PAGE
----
Director: Rhiannon Bannenberg
Writer: Georgia Harrison
Cast: Debby Ryan, Genevieve Hegney, Andrew Creer, Naomi Sequeira, Valerie Bader, Aaron Jeffery, Jeremy Lindsay Taylor, Danielle Carter
Seen on: 5.12.2019
Cora (Debby Ryan) is a successful model, but always in her mother Sofia’s (Danielle Carter) shadow as Sofia herself runs a modeling agency. When an embarassing video surfaces of Cora, she decides to leave New York and visit her aunt Margot (Genevieve Hegney) in Australia until things die down. Margot used to be a pro surfer, but now she runs a surf shop and school – and she’s struggling. With Cora’s arrival, things get shaken up – both for Margot and for Cora.
Rip Tide is nothing special. It tells a familiar tale and it doesn’t tell it particularly well. But there’s still some entertainment to be had and I’m pretty sure that pre-teens will gobble it up.
Rip Tide tells the same story that many movies before it told: a girl comes to a place that is very different from what she’s used to and that plays with different rules and she learns to adjust, comes into her own and brings some fresh wind to the place she’s now at. Of course, there’s a gorgeous guy, Tom (Andrew Creer) and an emotional reunion with a parental figure who finally doles out the approval that the girl has been so desperate for.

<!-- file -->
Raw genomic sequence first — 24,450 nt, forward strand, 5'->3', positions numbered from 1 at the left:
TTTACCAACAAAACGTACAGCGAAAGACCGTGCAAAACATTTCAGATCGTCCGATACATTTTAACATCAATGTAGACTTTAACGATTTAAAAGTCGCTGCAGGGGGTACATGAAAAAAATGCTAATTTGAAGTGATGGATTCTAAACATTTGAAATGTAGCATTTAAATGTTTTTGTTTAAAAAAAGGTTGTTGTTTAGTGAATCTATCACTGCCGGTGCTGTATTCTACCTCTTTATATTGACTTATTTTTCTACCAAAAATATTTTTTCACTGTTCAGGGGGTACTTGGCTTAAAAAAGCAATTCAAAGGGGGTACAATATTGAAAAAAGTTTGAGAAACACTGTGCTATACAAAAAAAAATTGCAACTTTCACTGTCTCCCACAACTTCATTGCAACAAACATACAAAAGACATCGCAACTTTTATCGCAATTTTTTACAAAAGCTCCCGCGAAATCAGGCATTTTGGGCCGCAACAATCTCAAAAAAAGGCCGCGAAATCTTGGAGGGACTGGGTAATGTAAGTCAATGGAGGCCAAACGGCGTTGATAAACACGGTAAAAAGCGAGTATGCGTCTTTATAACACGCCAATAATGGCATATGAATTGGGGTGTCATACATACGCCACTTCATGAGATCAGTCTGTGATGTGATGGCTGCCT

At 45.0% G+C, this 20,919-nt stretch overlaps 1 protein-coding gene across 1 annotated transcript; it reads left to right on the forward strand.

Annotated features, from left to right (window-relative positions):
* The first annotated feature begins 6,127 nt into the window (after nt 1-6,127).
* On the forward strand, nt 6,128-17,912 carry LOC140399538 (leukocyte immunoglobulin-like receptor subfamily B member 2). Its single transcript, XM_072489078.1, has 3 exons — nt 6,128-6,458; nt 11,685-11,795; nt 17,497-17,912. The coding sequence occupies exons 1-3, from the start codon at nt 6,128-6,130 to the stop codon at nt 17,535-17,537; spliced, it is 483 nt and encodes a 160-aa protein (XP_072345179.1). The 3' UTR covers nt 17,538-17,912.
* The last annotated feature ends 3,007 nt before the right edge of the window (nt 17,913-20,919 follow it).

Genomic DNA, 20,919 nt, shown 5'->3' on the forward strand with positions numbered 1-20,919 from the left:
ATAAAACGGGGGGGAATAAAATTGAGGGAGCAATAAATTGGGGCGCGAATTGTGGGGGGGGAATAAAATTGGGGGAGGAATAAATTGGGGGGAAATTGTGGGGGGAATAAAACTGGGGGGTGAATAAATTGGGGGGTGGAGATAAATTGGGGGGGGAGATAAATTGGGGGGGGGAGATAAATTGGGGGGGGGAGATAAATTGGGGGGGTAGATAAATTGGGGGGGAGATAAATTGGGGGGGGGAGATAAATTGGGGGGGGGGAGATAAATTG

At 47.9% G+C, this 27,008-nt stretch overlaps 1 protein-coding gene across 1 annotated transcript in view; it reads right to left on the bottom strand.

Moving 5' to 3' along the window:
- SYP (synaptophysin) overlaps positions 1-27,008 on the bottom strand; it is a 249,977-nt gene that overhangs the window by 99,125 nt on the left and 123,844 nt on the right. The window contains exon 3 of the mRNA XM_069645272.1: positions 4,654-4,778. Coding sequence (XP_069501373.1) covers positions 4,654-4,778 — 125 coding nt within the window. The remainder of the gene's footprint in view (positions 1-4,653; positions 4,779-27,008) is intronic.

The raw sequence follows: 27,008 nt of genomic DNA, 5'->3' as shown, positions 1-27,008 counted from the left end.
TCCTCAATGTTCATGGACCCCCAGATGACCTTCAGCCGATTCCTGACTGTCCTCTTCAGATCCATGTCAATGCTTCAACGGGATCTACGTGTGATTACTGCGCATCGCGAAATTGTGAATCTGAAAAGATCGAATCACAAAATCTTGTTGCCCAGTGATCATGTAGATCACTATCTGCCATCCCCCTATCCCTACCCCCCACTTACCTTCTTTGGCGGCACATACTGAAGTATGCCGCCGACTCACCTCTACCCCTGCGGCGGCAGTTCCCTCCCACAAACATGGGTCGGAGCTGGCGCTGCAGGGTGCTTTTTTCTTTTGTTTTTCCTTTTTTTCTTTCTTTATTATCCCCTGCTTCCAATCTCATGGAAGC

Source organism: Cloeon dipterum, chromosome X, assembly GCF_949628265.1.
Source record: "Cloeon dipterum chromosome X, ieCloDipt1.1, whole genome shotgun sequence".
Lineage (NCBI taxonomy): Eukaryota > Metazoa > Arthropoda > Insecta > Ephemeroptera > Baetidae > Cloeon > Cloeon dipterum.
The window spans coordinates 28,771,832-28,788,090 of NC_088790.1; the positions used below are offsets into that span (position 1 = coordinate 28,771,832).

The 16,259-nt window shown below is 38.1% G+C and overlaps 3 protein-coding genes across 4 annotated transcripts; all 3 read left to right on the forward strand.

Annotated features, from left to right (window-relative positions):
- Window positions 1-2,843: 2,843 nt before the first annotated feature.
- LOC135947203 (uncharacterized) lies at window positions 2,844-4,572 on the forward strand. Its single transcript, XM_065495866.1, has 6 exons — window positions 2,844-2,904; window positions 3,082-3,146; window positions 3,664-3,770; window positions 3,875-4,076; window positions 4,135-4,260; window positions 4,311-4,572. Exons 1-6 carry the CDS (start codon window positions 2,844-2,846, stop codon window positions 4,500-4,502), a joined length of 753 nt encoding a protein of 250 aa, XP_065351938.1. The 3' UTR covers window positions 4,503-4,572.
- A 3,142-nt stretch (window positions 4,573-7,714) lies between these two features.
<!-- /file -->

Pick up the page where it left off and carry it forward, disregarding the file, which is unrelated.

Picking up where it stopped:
Even though we have seen that film a couple of times and could conceivably be very tired of it, Rip Tide does have a couple of aces up its sleeves. One is, quite simply, the pretty gorgeous landscape it is set in: I dare you to watch and not want to pay it a visit.
The other is Debby Ryan. I had no idea that she was a Disney child star – I first came across her when she played the bigger sister in Every Day and she left quite an impression on me in that small role. Seeing her as the protagonist now, I can definitely say that this impression is here to stay: she has a great presence on screen and I am happy to watch her.
But ultimately, unless you are a Debby Ryan superfan or a pre-teen girl, I’d say that the film isn’t actually worth watching. It’s too run-of-the-mill for that.